RCP (Canada): Document for the Canadian Revolutionary Congress, Dec. 11 in Toronto

A pdf of this document is available here.


The proletarian movement we need

The following call is an invitation to all revolutionaries, activists, proletarians and all collectives or groups of the extreme-left in Canada who aspire to build a genuine proletarian movement. A movement that will oppose the bourgeoisie, the capitalists and their power; a movement that will push forward the class struggle on completely new foundations. It is an invitation to debate and discuss
the proposals contained in this declaration and establish some common perspectives for the purpose of unifying and mobilizing in Canada in the coming year. The call, initiated by the Revolutionary Communist Party (PCRRCP
Canada), will be discussed at the Canadian Revolutionary Congress to be held in Toronto on December 11th. All those interested in participating can register by writing to info@pcr-rcp.ca.


Capitalism is exploitation and misery. This simple truth reveals and highlights the instability of the whole system: the crisis gave way to new crises, sharp declines in expansions that seem limitless, short-term progressions followed by
spectacular falls.

Four years ago, the document submitted to the first Canadian Revolutionary Congress, held in Montreal, that lead to the formation of the Revolutionary Communist Party stated:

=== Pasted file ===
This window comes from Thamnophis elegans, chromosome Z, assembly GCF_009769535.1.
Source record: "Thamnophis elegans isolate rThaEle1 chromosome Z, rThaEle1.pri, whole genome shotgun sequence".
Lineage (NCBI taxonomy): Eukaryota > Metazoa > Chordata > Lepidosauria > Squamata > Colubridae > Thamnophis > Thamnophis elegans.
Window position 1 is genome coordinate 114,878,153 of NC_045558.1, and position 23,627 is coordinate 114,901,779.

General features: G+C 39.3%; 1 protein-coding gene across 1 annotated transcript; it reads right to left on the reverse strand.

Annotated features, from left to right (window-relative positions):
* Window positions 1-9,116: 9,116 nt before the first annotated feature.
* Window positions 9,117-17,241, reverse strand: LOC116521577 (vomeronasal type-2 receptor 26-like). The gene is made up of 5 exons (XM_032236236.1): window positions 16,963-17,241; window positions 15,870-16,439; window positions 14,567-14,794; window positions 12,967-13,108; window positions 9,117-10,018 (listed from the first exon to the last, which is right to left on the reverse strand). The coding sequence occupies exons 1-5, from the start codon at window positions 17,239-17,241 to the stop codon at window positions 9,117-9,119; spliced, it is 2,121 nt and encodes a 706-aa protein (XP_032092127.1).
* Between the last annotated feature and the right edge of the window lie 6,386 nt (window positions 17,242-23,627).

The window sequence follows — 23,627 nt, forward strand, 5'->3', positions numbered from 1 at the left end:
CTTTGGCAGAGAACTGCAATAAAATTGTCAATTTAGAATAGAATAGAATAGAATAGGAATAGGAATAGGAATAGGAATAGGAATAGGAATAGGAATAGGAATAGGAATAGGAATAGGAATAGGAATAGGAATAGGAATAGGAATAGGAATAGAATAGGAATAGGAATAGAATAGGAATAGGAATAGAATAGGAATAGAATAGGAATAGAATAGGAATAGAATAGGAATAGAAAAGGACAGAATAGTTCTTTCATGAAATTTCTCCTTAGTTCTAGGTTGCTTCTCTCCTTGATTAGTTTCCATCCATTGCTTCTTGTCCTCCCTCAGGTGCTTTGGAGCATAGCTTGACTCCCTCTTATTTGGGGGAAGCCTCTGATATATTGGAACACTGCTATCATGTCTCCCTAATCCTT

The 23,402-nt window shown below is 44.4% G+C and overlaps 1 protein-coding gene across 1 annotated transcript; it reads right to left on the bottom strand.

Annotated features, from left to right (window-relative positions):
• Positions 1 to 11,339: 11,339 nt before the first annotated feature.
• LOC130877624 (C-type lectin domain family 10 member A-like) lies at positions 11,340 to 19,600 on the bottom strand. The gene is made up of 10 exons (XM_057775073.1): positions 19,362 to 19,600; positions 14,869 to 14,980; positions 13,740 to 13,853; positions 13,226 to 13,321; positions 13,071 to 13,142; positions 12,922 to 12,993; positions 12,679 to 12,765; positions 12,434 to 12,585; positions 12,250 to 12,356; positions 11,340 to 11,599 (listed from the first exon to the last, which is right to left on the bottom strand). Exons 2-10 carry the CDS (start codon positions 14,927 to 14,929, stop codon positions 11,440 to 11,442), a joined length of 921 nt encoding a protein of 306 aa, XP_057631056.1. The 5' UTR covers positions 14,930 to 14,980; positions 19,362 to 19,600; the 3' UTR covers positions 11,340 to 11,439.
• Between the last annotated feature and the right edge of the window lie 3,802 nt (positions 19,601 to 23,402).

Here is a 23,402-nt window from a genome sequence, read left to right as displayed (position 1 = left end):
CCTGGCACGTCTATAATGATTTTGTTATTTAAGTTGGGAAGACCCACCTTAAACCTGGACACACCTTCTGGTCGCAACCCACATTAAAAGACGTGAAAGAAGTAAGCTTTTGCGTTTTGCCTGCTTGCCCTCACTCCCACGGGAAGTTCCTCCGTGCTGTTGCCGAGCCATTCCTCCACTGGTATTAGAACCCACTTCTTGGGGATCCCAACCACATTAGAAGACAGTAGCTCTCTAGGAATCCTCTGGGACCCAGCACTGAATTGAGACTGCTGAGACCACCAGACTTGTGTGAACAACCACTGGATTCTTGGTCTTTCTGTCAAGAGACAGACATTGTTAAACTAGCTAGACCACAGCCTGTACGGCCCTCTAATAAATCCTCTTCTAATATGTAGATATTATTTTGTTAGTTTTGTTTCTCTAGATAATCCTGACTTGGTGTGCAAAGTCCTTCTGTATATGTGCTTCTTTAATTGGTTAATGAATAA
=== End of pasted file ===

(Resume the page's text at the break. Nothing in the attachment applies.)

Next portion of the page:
“A series of crises of overproduction will totter the most fragile equilibrium. Around the world, partial crises of overproduction will take place in the coming years. There is an overproduction of buildings in China; a real estate bubble waiting to burst in North America, an overproduction of manufactured goods (‘overheating of the economy’ in the developing countries). There’s a dangerous increase in household debt loans and a drop in mass  consumption; and a partial overproduction crisis in the forest industry and other sectors in Canada. There is the coming overproduction in raw materials that pay for investments in fixed capital, in buildings, public works and industrial production; an increase in demand and a rise in energy price; and then a slow-down in industrial production.”

Two years later, the fragile and unstable equilibrium of the capitalist world has actually broken and has not spared the Canadian economy. To make history, the crisis would have to arise in the “heart of the beast,” the strongest citadel of